Last winter, El Nino-driven storms dumped much-needed snow and rain over California, boosting reservoir levels and fueling hopes the parched state's four-year drought might end.
The lives of millions of women and children can be saved every year with an investment of under US$5 per person on basic healthcare and contraception, a study into pregnancy-related deaths showed Saturday.
American doctors have made a new esophagus for a young man, using donated skin tissue and metal stents, in the latest example of scientists creating body parts in the lab to help patients with few other options.
After four failed bids SpaceX finally stuck the landing Friday, powering the first stage of its Falcon 9 rocket onto an ocean platform where it touched down upright after launching cargo to space.
In ultra-conservative Japan, where change often happens at a snail's pace, top catwalk model Melody Yoko Reilly believes fashion has a role to play in shifting society's attitude to race and identity.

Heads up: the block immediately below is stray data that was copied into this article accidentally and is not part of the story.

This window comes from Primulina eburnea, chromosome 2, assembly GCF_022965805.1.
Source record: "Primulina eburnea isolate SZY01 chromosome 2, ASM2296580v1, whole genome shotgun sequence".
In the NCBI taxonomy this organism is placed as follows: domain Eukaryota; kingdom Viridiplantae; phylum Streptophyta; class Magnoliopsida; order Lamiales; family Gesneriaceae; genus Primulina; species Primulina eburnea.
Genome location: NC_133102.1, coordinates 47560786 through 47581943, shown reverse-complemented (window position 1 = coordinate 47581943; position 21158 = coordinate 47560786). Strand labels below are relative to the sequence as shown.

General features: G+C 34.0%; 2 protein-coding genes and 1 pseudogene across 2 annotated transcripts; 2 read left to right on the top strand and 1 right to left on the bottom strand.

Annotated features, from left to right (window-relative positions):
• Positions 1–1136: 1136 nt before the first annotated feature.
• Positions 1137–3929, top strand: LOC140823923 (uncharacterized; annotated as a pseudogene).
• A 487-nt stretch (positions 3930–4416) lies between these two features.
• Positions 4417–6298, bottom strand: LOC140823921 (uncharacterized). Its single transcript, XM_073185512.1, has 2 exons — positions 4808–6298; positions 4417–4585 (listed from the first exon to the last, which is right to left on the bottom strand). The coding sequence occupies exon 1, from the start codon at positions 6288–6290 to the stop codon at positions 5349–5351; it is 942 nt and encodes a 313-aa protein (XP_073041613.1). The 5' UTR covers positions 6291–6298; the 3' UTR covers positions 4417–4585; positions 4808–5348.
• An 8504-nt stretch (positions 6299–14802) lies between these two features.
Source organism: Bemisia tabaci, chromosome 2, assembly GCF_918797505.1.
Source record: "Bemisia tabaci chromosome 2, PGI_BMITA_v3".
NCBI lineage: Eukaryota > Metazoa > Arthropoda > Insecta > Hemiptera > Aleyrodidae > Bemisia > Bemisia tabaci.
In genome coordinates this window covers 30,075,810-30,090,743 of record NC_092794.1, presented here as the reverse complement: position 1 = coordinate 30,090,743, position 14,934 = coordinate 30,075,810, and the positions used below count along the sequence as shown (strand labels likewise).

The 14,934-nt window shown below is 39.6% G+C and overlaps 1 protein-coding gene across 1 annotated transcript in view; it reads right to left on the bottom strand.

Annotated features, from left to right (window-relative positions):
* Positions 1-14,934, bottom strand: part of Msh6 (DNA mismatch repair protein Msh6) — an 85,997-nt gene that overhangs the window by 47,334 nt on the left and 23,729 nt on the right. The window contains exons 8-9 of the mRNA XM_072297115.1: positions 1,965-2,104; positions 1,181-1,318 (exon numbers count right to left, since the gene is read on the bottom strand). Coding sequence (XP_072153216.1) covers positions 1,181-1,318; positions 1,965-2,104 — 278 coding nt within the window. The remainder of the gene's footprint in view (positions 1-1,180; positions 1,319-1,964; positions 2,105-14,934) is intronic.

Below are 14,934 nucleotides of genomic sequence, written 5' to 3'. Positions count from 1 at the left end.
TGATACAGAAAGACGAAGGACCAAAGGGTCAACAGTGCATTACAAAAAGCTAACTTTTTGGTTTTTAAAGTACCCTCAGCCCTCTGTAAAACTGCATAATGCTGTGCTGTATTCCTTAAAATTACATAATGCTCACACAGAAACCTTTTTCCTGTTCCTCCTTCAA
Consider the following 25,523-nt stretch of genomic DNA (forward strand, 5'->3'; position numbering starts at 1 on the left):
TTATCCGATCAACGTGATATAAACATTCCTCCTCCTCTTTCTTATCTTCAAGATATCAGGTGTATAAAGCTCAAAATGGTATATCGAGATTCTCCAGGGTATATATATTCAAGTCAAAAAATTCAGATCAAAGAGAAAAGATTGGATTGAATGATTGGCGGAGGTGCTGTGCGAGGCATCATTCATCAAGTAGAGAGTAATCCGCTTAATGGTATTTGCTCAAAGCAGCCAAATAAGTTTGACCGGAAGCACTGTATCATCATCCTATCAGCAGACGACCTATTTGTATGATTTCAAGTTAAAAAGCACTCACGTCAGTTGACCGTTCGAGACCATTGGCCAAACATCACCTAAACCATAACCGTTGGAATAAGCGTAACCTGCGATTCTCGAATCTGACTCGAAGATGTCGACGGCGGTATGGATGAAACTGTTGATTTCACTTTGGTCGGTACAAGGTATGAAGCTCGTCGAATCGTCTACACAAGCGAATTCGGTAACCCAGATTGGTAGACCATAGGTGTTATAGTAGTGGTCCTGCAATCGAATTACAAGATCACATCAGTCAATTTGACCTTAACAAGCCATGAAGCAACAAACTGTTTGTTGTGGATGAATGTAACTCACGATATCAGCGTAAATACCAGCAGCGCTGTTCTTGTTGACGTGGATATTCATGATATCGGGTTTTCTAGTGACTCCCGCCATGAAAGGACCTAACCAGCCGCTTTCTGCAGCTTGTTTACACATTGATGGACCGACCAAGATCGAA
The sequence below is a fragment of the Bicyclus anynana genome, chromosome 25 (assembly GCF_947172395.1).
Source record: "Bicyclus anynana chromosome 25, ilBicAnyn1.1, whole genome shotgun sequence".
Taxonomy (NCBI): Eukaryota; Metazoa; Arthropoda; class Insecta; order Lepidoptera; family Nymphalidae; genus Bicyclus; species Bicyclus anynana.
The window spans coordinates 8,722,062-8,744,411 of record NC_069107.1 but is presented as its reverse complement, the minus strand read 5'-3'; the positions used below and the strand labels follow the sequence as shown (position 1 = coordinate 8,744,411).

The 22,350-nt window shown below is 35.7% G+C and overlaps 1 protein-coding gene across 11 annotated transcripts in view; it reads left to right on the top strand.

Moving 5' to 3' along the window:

Taiwan-born fashion designer Jason Wu, the famous couturier behind the dresses of U.S. first lady Michelle Obama, R.O.C. first lady Christine Chow and many other celebrities, tied the knot with his longtime partner Gustavo Rangel in Tulum, Mexico on Friday.
As a consequence of the Great East Japan Earthquake and ensuing tsunami on March 11, 2011, the cores of the first to third nuclear reactors at the Fukushima Daiichi Nuclear Plant underwent meltdowns as external power for the cooling pumps was lost. As a result, a huge amount of radioactive particles was released into the air. These particles were carried by southeasterly winds to Iitate Village, Fukushima City, and Nakadori, a central region of Fukushima Prefecture, leaving high levels of radioactive contamination in their wake. The particles were further carried along multiple routes creating radioactively contaminated areas in regions from Ibaraki to Tokyo and Kanagawa Prefecture, as well as in Northern Kanto and the Tohoku Region (Northeastern Japan).
Global warming is shifting the way the Earth wobbles on its polar axis, a new NASA study finds.
Global warming could make the planet far hotter than currently projected because today's scientific models do not correctly account for the influence of clouds, researchers said this week.
The coral on the sea floor around the Pacific island of Kiritimati looked like a boneyard in November -- stark, white and lifeless. But there was still some hope.